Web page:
So now what?
So much for change.
Despite the election, things in the nation's capitol and the state capitol are just as we left them the day before the election. The Republicans control of the U.S. House and the Democrats call the shots in the senate and Mitt Romney did not unseat the incumbent.
In Lansing, the GOP lost some House seats but not enough to cede control to the Democrats. The governor is still governor and the senate, not up for re-election, is still under GOP control.
So back to the original question: Now what?
Job one for labor in Michigan is to regroup after a resounding loss on Proposal 2. It wasn't even close underscoring once more that this current labor movement is not your daddy's labor movement. Union clout took a hit and leaders may be bracing for more conservative GOP "attacks" on that movement.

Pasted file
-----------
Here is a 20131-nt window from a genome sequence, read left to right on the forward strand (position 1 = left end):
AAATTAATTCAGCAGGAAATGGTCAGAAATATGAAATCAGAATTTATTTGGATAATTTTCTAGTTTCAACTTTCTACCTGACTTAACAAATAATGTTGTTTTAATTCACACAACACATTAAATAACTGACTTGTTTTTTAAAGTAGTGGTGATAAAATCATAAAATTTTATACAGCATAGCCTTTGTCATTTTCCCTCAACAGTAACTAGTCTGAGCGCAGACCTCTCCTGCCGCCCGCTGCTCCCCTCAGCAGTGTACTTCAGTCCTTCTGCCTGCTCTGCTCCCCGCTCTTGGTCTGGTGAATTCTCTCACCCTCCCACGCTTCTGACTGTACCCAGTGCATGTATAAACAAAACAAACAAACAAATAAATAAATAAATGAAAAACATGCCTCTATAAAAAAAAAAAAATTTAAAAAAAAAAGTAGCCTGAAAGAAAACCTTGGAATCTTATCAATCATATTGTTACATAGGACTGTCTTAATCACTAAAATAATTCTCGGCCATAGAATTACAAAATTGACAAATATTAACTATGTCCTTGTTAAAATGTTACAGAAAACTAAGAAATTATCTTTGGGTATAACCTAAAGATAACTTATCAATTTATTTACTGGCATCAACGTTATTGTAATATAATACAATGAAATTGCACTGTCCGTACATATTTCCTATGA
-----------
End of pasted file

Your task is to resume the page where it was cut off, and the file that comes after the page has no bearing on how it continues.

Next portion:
Is a Right to Work vote looming out there? Did the rejection of the union ballot plan embolden anti-union R's to even the score? The governor is in no mood for retribution...no shocker there, but he may be in the minority.
In D.C. the re-elected president said all the right things about wanting to work with the other side but that was just a re-do of what he said four years ago. How'd that work out?
This can be said for sure: Michigan citizens and Americans in general thirst for getting rid of the politics of stagnation; they demand bi-partisan cooperation and to most sensible folks "compromise" is not a four letter word.
"Just work together" is the post-election pleas in both capitols.
Anybody in Washington and Lansing listening?